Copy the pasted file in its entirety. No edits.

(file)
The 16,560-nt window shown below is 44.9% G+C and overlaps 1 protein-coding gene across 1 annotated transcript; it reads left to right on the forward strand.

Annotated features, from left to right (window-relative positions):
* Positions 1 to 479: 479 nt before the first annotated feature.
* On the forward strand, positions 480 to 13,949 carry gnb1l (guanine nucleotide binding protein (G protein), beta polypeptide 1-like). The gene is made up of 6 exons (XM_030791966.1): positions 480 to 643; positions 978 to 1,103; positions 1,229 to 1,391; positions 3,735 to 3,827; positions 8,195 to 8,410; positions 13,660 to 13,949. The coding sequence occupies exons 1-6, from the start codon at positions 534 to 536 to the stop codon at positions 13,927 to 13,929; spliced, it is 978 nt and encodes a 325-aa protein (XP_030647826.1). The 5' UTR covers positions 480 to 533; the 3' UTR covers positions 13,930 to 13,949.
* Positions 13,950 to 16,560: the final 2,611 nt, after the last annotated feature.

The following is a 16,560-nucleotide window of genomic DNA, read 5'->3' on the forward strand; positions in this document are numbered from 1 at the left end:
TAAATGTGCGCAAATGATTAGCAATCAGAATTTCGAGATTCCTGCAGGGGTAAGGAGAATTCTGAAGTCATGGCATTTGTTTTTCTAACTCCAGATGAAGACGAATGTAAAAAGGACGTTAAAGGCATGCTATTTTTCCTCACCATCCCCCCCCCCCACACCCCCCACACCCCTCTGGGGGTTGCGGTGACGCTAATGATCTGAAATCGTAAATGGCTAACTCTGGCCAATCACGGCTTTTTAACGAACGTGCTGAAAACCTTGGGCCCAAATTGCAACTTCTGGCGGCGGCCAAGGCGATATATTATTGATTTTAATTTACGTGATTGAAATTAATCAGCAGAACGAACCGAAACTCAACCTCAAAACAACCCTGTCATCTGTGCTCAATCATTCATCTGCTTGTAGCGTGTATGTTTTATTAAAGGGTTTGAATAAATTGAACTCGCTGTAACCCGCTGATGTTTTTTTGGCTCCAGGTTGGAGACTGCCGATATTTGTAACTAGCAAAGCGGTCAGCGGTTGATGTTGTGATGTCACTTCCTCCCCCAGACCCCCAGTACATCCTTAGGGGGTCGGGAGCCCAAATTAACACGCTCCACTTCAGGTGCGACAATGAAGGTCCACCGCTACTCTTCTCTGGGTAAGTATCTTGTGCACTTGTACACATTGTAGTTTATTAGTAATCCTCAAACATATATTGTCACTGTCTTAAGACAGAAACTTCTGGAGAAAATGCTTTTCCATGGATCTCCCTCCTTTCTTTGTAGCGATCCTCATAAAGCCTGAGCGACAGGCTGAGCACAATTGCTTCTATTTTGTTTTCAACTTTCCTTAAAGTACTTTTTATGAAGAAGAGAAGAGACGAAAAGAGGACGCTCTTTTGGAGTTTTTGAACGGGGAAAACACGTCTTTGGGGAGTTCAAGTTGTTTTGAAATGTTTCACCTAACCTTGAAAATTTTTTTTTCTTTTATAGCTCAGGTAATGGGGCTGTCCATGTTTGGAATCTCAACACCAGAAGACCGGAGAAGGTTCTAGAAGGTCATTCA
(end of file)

The 16,560-nt window shown below is 44.9% G+C and overlaps 1 protein-coding gene across 1 annotated transcript; it reads left to right on the forward strand.

Annotated features, from left to right (window-relative positions):
* Positions 1 to 479: 479 nt before the first annotated feature.
* On the forward strand, positions 480 to 13,949 carry gnb1l (guanine nucleotide binding protein (G protein), beta polypeptide 1-like). The gene is made up of 6 exons (XM_030791966.1): positions 480 to 643; positions 978 to 1,103; positions 1,229 to 1,391; positions 3,735 to 3,827; positions 8,195 to 8,410; positions 13,660 to 13,949. The coding sequence occupies exons 1-6, from the start codon at positions 534 to 536 to the stop codon at positions 13,927 to 13,929; spliced, it is 978 nt and encodes a 325-aa protein (XP_030647826.1). The 5' UTR covers positions 480 to 533; the 3' UTR covers positions 13,930 to 13,949.
* Positions 13,950 to 16,560: the final 2,611 nt, after the last annotated feature.

The following is a 16,560-nucleotide window of genomic DNA, read 5'->3' on the forward strand; positions in this document are numbered from 1 at the left end:
TAAATGTGCGCAAATGATTAGCAATCAGAATTTCGAGATTCCTGCAGGGGTAAGGAGAATTCTGAAGTCATGGCATTTGTTTTTCTAACTCCAGATGAAGACGAATGTAAAAAGGACGTTAAAGGCATGCTATTTTTCCTCACCATCCCCCCCCCCCACACCCCCCACACCCCTCTGGGGGTTGCGGTGACGCTAATGATCTGAAATCGTAAATGGCTAACTCTGGCCAATCACGGCTTTTTAACGAACGTGCTGAAAACCTTGGGCCCAAATTGCAACTTCTGGCGGCGGCCAAGGCGATATATTATTGATTTTAATTTACGTGATTGAAATTAATCAGCAGAACGAACCGAAACTCAACCTCAAAACAACCCTGTCATCTGTGCTCAATCATTCATCTGCTTGTAGCGTGTATGTTTTATTAAAGGGTTTGAATAAATTGAACTCGCTGTAACCCGCTGATGTTTTTTTGGCTCCAGGTTGGAGACTGCCGATATTTGTAACTAGCAAAGCGGTCAGCGGTTGATGTTGTGATGTCACTTCCTCCCCCAGACCCCCAGTACATCCTTAGGGGGTCGGGAGCCCAAATTAACACGCTCCACTTCAGGTGCGACAATGAAGGTCCACCGCTACTCTTCTCTGGGTAAGTATCTTGTGCACTTGTACACATTGTAGTTTATTAGTAATCCTCAAACATATATTGTCACTGTCTTAAGACAGAAACTTCTGGAGAAAATGCTTTTCCATGGATCTCCCTCCTTTCTTTGTAGCGATCCTCATAAAGCCTGAGCGACAGGCTGAGCACAATTGCTTCTATTTTGTTTTCAACTTTCCTTAAAGTACTTTTTATGAAGAAGAGAAGAGACGAAAAGAGGACGCTCTTTTGGAGTTTTTGAACGGGGAAAACACGTCTTTGGGGAGTTCAAGTTGTTTTGAAATGTTTCACCTAACCTTGAAAATTTTTTTTTCTTTTATAGCTCAGGTAATGGGGCTGTCCATGTTTGGAATCTCAACACCAGAAGACCGGAGAAGGTTCTAGAAGGTCATTCA